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Hello Gustav,

Quote:
It looks like an older Lombok blade

Could you specify any characteristics which support an origin from Lombok (or Sumbawa), please?

I can see your point but am not fully convinced yet...

I have seen blades with a somewhat similar profile from the Riau archipelago; the greneng may better fit with the suggested eastern origin though.

Same-o with the selut which Detlef attributed to Sumbawa which IMVHO doesn't look close enough to the examples mentioned to ascertain this origin...

Regards,
Kai
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Old 10th October 2012, 11:07 PM   #22
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Hello Gene,

Congrats, that's really a very sweet blade!


Quote:
I thought that originally, but the shape although ragged through etching seems uniform and deliberate.
Only two barbs and they are symetrical.

Yes, I also believe these are original - just a little corroded.

I am fairly sure I saw such a barb-like feature in keris Jawa but haven't been able to hit my notes/books yet. Alan, any suggestions?

Regards,
Kai
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Old 10th October 2012, 11:26 PM   #23
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Hello Gene,

Quote:
Thats a pretty horrible description!
I'm more glad than ever it wasn't used for that.

You can't be sure though! (Feel free to send it my way if this makes you feel better. )

In the "good ol' days" death penalties were handed out way more frequently just about worldwide than today. If I remember correctly, execution by a keris was considered the honorable version while the really bad guys (or folks unlucky enough to belong to the lower stratum of society) were facing even more ghastly alternatives... (This is akin to execution by the sword vs. hanging or torture in medieval Europe.)

I also seem to remember that (on Java?) it was just as likely to have ones keris turned against oneself for this purpose rather than risk sullying another person's keris with bad fate.

Regards,
Kai
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Old 11th October 2012, 12:56 AM   #24
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On execution, I've read a couple of eye witness accounts of execution by keris in Bali, and both told that the person who had been given the duty of carrying out the execution simply walked up to the condemned person and thrust into his chest.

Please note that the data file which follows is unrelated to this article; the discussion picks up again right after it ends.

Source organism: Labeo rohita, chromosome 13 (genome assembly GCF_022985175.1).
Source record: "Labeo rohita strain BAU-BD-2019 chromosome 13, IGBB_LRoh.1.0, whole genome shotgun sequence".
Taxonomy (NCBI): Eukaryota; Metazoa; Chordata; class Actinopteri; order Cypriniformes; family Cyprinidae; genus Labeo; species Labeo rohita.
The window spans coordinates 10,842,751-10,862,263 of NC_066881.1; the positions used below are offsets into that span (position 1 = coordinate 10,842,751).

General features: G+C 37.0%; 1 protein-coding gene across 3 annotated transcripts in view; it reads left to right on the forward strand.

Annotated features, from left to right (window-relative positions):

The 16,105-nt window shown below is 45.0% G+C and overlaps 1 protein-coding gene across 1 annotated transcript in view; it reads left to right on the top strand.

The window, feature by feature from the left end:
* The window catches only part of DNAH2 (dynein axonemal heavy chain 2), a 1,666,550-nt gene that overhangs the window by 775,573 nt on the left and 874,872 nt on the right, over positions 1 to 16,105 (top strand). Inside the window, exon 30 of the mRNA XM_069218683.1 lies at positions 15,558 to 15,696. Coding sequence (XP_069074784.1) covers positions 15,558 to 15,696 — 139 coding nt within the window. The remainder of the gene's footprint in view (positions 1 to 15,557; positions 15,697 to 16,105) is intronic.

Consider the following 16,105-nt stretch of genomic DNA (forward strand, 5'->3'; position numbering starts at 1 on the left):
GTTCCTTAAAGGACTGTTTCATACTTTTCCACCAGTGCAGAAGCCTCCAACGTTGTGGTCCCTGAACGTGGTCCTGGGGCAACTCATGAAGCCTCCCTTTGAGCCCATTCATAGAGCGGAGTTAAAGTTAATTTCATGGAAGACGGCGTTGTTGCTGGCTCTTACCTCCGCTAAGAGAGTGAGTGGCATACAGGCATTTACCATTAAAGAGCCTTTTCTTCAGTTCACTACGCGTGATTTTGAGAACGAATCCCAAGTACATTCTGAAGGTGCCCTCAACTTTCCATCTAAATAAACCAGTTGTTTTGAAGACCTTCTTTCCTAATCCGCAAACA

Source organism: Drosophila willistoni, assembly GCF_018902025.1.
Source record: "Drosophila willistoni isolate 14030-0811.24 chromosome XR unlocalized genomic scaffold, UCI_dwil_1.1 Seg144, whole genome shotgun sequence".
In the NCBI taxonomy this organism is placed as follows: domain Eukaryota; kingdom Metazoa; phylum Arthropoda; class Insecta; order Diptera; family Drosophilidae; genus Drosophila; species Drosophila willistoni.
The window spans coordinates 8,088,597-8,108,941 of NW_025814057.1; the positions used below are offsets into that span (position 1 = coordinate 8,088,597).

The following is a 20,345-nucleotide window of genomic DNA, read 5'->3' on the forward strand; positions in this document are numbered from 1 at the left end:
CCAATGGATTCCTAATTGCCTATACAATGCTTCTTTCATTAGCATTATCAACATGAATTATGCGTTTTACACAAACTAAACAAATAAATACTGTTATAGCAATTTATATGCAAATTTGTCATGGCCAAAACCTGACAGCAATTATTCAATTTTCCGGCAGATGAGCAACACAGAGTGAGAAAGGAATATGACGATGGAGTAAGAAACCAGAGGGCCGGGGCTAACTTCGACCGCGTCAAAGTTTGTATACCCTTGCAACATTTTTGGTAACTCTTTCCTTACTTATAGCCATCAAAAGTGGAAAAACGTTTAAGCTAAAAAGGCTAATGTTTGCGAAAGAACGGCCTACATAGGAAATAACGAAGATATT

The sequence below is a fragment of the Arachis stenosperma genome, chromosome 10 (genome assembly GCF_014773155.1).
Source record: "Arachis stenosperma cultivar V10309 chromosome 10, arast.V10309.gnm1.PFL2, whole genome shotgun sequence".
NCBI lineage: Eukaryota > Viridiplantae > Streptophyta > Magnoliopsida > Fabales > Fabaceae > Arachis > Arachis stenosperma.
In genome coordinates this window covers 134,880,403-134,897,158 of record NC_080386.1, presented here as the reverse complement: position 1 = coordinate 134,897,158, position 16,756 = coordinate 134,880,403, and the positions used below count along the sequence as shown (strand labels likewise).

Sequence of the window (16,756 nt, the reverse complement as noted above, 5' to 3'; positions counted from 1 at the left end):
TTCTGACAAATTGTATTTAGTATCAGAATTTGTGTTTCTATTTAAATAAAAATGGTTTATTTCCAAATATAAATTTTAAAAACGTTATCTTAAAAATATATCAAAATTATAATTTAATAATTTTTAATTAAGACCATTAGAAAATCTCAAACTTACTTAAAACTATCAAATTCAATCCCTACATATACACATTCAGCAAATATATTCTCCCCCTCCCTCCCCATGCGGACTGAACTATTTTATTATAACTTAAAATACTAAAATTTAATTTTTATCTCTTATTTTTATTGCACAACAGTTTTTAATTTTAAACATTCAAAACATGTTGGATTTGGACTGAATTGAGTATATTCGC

I cannot recall reading of execution by keris in Jawa. I have read a number of accounts of Javanese royal executions, and they varied from execution by combat with a tiger to execution by elephant to execution by garroting, and I have been told of execution by beheading, however, I do have a number of Javanese keris panjang --- maybe half a dozen --- I have no idea at all if these were ever actually used for execution or if they were just some sort of passing whim.

In the early days of Dutch settlement in Jawa the Dutch used to use the in vogue execution methods of the time, such as breaking on the wheel & etc, and the Javanese people used to respond in kind in such charming ways as bending down a couple of saplings, tying the ankles of the captured white man to the separate, bent saplings, and then letting go. It was best if they were big saplings, so he was immediately ripped apart; if they were a bit on the small side the ripping apart process could be quite slow.

Actually hanging, even when it was the slow raise, rather than fast drop method, wasn't all that bad, what was rather unpleasant was the hang-draw-quarter, where the condemned was first slowly hung, then the stomach cavity was opened and entrails extracted, being careful not to remove vital organs that could speed death, then the intestines were fed into a brazier of glowing coals.

The olden times were not real nice to die in.